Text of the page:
Ever Wonder Why Your Bookcase is Called "Billy"?

Becca Wadlinger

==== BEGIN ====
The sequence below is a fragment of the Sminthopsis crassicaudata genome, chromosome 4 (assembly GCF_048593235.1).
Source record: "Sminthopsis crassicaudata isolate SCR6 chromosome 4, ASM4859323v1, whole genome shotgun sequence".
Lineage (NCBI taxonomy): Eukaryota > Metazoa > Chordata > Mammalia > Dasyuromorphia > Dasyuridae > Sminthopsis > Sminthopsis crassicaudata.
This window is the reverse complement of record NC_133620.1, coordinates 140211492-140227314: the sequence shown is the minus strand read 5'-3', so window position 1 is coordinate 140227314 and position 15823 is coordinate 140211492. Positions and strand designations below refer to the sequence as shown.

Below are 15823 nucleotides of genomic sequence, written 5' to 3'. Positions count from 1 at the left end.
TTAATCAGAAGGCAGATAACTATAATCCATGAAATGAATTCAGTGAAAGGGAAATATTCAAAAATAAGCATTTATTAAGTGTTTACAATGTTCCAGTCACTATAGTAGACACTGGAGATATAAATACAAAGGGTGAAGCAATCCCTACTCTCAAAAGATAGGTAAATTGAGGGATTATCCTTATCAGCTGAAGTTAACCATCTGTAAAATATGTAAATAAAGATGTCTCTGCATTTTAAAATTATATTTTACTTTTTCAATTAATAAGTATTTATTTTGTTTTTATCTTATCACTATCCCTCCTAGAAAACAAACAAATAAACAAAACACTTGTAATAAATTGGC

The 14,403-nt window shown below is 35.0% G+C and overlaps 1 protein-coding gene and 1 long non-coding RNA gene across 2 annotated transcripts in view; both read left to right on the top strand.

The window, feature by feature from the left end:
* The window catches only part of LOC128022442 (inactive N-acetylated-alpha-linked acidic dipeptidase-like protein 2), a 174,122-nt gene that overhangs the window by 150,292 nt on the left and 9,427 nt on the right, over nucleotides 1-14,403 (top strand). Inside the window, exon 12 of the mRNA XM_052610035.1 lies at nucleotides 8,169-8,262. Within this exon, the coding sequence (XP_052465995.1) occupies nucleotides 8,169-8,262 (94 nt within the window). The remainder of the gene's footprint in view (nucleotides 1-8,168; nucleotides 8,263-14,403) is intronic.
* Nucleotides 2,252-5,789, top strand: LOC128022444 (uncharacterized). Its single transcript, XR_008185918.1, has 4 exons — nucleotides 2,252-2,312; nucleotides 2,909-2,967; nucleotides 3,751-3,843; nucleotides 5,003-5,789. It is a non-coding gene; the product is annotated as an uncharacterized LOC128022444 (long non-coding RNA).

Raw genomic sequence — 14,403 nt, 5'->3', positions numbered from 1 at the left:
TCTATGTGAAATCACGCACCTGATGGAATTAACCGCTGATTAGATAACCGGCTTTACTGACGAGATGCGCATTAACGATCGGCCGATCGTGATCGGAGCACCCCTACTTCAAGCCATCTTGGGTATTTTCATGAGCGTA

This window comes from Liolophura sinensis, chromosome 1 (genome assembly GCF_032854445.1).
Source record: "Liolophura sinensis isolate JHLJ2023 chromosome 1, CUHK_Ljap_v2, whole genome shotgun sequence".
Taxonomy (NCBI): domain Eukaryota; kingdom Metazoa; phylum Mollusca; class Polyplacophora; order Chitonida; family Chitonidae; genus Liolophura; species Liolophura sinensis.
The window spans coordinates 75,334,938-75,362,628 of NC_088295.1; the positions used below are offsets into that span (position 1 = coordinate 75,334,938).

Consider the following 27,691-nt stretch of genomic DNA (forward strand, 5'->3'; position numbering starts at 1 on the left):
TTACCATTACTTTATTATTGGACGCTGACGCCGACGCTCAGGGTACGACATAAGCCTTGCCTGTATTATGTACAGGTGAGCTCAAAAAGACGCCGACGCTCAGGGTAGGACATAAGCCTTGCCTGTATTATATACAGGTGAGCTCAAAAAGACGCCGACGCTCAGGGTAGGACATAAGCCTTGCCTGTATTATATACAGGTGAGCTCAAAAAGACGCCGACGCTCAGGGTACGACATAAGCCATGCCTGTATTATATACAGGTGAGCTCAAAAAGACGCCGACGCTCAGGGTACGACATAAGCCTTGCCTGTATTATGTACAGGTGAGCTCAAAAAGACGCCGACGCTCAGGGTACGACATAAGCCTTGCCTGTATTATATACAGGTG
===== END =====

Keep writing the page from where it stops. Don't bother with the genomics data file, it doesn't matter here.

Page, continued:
As the resident Scandinavian language speaker here in the Gulf Coast office, I thought I'd let you in on the entertaining taxonomy that exists within the shelves of Swedish superstore IKEA. I began to notice patterns in the furniture names years ago, especially with beds that were named after Norwegian towns. My favorite was this bunk bed, Tromsö, named after the far northern Norwegian city Tromsø. Is it called "Tromsø" because you have to climb up so far north to go to sleep? Then there are the Nisse folding chairs that recall, for me, little trolls that wear red hats and steal Christmas presents. I knew there was a system, so I ventured onto Google to figure it out. Wikipedia turned up this handy list: Upholstered furniture, coffee tables, rattan furniture, bookshelves, media storage, doorknobs: Swedish place names Beds, wardrobes, hall furniture: Norwegian place names Dining tables and chairs: Finnish place names Bookcase ranges: Occupations Bathroom articles: Scandinavian lakes, rivers and bays Kitchens: grammatical terms, sometimes also other names Chairs, desks: men's names Fabrics, curtains: women's names Garden furniture: Swedish islands Carpets: Danish place names Lighting: terms from music, chemistry, meteorology, measures, weights, seasons, months, days, boats, nautical terms Bedlinen, bed covers, pillows/cushions: flowers, plants, precious stones Children's items: mammals, birds, adjectives Curtain accessories: mathematical and geometrical terms Kitchen utensils: foreign words, spices, herbs, fish, mushrooms, fruits or berries, functional descriptions Boxes, wall decoration, pictures and frames, clocks: colloquial expressions, also Swedish place names The list seems to stick, for the most part, but there are tons of exceptions. So, why make this unusual system instead of assigning product numbers like many retailers do? Apparently, IKEA founder founder Ingvar Kamprad is dyslexic and thought it'd be easier for people to remember. I think Ingvar is on to something--I mean, if I can remember the name of a folding chair months after visiting the store, IKEA employees must know the names of everything. Oh, and if you happen to speak Swedish or Norwegian (or maybe German or Danish) and want to test your knowledge of IKEA taxonomy, check out this virtual matching game: http://www.iamcal.com/games/ikea/ Interessant, ja?

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